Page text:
CPIT plumbing tutor taps into 50 year’s industry experience
About five years ago, a plumbing student asked veteran CPIT plumbing tutor Phil Mitchell how to bend a piece of copper pipe to avoid having to make another join.
It was to create lettering for "Phil's Barn", built in 2008, to name the CPIT Trades facility where plumbing, gasfitting and drainlaying training takes place, but Mitchell didn't know it at the time.
The copper name sign sums up the esteem both staff and students hold for the 73 year old, who is celebrating his 50 year association with the institute. The use of copper is also a sign of how much plumbing materials have changed over the years.
"When I started work (in 1964), and went to a job, we measured up, then went back to the workshop and made the components. Now you buy the components ready-made and they're mostly plastic."
He also teaches students how to work with copper and bend copper tube with a spring. One of his strong beliefs is that students need to learn how to work with old materials that they may encounter working in old houses today such as copper and sheet lead and how to join it. As he points out the term "plumber" dates back to Roman times. A plumber was a worker in lead and the Latin word for lead is plumbum.
It's this sort of knowledge and diligence that formed the basis of CPIT's re-development of the plumbing section in 2005, which recently marked its 10th anniversary. Mitchell was put in charge of writing programme content and overseeing the training a new generation of trades apprentices. Between 1996 and 2005 there were no training facilities for the plumbing-related trades in the South island. All apprentices had to travel to Wellington or Hamilton for their offsite training.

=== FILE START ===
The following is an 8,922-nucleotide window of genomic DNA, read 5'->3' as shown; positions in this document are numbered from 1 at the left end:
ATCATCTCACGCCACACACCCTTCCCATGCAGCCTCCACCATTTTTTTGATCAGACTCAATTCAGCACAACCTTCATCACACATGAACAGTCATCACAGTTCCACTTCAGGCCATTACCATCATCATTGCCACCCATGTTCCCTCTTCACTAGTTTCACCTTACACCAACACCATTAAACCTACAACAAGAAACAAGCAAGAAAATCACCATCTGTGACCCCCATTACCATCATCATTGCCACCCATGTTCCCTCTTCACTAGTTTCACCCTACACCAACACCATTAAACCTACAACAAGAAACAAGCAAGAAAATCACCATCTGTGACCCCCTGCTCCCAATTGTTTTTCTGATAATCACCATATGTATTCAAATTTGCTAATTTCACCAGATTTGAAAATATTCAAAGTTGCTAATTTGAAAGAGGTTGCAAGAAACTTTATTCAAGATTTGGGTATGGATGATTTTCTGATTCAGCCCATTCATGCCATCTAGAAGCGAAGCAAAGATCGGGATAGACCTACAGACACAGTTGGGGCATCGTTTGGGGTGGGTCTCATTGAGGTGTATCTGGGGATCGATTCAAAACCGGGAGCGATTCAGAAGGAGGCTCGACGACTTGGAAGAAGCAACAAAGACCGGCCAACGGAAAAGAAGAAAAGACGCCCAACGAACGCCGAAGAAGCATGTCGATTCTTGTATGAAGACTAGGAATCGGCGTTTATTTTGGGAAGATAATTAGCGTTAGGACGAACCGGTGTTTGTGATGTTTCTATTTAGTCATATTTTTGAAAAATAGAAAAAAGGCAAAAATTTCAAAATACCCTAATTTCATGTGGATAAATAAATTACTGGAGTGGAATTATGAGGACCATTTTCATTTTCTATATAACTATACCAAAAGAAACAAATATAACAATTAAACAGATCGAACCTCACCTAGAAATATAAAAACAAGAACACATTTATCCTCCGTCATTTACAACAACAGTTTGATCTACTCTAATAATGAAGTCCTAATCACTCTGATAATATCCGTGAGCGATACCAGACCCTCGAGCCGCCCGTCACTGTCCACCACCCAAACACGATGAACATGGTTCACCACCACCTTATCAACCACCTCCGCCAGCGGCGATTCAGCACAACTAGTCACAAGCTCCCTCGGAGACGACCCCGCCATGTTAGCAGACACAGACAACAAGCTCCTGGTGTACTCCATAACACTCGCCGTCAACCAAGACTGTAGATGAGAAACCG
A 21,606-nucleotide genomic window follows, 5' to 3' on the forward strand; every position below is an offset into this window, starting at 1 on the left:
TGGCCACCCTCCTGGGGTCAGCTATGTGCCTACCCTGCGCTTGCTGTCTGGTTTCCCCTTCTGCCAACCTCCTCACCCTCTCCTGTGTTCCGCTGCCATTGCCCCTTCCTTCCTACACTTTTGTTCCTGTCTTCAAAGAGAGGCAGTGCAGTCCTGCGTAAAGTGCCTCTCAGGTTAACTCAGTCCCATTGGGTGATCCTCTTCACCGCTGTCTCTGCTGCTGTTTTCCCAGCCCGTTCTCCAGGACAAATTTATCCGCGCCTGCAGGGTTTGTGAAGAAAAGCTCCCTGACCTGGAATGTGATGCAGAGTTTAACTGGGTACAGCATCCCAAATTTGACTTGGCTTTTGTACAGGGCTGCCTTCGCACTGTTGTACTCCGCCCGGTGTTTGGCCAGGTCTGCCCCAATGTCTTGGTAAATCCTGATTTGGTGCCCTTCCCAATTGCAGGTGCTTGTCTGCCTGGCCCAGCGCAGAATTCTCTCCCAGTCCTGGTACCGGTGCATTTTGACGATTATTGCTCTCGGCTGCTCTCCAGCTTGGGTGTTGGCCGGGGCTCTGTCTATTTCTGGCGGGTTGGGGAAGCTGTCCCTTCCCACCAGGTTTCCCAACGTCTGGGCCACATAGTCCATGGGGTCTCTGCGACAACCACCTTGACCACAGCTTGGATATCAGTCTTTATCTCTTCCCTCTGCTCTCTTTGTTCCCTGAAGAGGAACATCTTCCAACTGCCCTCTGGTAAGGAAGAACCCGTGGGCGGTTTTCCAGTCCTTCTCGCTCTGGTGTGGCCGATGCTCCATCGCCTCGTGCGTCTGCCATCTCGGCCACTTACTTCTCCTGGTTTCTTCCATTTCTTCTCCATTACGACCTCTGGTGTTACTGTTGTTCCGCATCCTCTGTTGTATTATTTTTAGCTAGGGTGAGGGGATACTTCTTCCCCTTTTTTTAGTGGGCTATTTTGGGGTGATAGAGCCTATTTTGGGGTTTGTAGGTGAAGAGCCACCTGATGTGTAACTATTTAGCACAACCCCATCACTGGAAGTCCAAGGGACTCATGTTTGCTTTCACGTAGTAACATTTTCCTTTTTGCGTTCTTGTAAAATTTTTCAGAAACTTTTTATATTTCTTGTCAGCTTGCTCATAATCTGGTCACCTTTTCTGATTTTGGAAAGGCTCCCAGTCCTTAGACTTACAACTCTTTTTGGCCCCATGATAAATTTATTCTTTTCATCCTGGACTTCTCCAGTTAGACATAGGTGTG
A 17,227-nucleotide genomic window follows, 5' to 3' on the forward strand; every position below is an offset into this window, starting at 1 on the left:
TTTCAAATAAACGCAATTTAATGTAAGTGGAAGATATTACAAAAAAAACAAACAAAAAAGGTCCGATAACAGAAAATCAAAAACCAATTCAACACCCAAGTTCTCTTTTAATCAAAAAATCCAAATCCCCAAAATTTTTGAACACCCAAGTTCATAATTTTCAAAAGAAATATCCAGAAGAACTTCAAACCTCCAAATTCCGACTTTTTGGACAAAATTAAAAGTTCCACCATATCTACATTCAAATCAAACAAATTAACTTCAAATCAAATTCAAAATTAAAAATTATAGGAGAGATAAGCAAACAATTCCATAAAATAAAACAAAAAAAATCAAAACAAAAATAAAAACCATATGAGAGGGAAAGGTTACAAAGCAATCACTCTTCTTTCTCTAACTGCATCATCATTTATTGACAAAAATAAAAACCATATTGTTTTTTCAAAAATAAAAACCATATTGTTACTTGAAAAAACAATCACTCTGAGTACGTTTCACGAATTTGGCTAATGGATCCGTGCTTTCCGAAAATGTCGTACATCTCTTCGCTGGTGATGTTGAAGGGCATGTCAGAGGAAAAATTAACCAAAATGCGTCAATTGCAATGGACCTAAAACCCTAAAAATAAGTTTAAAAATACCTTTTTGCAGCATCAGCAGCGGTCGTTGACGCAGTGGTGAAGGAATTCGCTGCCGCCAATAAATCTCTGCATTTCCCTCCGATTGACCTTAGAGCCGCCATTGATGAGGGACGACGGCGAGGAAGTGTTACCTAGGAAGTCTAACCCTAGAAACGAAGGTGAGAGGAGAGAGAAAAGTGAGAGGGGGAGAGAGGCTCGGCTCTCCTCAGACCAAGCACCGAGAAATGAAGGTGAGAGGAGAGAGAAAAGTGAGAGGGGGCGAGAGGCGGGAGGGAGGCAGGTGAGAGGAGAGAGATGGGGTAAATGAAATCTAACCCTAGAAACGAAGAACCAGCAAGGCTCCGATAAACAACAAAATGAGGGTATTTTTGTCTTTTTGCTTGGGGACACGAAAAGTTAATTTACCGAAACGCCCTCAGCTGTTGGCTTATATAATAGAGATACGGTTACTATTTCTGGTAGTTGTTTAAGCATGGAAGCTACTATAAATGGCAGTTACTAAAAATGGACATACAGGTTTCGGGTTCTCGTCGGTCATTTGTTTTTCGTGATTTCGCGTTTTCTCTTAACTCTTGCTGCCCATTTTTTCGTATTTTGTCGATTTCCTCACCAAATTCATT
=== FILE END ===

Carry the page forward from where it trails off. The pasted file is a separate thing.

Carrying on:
Phil's Barn: CPIT Trades plumbing tutor Phil Mitchell is celebrating a career spanning more than 50 years with the institute and industry.
Now having taught the grandsons and great-grandsons of his contemporaries, Mitchell looks back on a long and satisfying career.
"I've enjoyed it. As well as being my trade it's also a kind of hobby and it's kept me active and in touch with the industry."
His skills and life experience have also been taken into account through CPIT's recognition of prior learning programme, with a Certificate in Tertiary Learning and Teaching.
And to top it all off, he recently received the Canterbury Master Plumbers Association award for outstanding service to the industry.
He's a bit coy about whether or not this means it's time to retire or slow down, because he enjoys what he does so much.
"Let's just say it was privilege to get the award and an opportunity to finish my career on a high note."